On the other hand, and in case you're curious, here is some typical recruiting language inviting applicants for an assistant professor tenure-track position in clinical psychology:

Requirements: Ph.D. in Clinical Psychology, completed an APA-approved internship, evidence of history of scholarship related to theory and practice related to clinical psychology, must be able to provide clinical supervision; and be able to obtain licensure as a clinical psychologist within one year of hiring. The successful candidate will be expected to publish original research, seek/obtain grant funding, mentor graduate students, supervise clinical training, and teach graduate and undergraduate courses.

If that doesn't sound appealing to you, you might want to consider the community college teacher-clinician game plan:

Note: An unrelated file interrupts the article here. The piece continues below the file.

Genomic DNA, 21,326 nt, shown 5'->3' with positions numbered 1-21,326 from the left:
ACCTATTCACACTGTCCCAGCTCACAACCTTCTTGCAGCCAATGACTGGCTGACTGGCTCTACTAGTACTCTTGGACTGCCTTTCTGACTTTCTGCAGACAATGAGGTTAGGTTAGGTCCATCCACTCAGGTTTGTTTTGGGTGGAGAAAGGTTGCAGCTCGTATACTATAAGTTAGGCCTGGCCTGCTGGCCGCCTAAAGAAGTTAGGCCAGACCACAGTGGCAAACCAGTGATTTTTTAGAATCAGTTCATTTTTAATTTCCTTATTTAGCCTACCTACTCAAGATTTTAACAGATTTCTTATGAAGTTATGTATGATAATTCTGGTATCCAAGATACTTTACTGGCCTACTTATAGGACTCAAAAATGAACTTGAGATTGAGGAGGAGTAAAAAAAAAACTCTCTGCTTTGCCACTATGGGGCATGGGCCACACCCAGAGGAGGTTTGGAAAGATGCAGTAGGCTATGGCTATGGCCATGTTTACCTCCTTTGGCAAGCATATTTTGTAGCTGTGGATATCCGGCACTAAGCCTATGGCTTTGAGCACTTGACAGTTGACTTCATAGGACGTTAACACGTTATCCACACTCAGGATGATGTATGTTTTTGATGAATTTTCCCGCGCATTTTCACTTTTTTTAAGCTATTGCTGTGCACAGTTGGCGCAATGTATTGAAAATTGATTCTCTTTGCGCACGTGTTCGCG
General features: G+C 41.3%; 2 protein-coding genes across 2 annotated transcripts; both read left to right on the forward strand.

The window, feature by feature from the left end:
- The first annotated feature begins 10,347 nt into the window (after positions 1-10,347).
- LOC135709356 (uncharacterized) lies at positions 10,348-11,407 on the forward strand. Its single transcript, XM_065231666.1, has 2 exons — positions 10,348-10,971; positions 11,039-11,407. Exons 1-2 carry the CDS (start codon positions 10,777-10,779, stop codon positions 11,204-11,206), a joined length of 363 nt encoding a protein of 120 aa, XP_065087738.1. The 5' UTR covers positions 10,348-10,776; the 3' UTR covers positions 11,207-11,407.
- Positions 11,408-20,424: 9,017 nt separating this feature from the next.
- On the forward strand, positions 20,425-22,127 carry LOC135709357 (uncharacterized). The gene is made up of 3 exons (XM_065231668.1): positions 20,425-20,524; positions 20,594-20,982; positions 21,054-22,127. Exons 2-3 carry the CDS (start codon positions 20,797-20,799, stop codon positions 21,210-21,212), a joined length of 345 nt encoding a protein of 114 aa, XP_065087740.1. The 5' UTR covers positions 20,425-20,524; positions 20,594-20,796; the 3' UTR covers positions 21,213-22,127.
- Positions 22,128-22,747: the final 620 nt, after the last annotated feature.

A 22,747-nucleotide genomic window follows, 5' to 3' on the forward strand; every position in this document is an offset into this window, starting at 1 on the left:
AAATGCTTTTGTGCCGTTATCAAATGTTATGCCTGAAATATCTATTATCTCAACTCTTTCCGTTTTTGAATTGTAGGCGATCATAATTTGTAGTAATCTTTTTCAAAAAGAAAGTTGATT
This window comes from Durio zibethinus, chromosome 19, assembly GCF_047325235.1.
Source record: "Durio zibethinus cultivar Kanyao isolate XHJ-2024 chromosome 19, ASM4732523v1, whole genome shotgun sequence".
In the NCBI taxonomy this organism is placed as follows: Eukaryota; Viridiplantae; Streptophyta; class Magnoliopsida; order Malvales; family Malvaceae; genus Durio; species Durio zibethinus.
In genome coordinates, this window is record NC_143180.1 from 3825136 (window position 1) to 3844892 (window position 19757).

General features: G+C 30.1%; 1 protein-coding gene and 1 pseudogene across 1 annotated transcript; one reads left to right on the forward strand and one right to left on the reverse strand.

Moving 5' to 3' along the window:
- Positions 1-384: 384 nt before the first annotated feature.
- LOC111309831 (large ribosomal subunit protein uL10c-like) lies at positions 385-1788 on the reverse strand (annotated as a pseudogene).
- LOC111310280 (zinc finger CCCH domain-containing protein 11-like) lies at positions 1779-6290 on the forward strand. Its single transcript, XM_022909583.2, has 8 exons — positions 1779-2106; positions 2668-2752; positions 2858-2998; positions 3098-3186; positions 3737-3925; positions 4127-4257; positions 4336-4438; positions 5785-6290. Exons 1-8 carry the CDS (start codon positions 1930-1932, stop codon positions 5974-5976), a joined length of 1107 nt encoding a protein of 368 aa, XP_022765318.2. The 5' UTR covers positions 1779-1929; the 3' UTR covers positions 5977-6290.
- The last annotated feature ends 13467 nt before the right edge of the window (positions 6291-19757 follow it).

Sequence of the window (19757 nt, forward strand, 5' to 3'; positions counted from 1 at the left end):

Community colleges will often hire licensed clinical psychologists as "adjunct" lecturers to teach clinically-oriented psychology classes for students who are earning two-year degrees (and who might be planning to transfer to a four-year university to earn a bachelor's degree). In general, part-time (adjunct) lecturer-clinicians have accumulated substantial hours of experience as licensed clinical psychologists (e.g., in excess of 3000-4000 hours as a licensed clinical psychologist in a private practice or in a hospital-based practice) before they will be considered for adjunct teaching positions in clinical psychology programs. Well, at least that is the case in my geographic region of the USA. I don't know about everywhere else.

After the part-time teacher-clinicians acquire a certain amount of adjunct teaching experience and receive positive reviews/evaluations/references, they may go on to get hired as compensated members of the teaching faculty of other clinical psychology programs, including non-APA and APA-accredited clinical programs. Experience counts.

Thank you.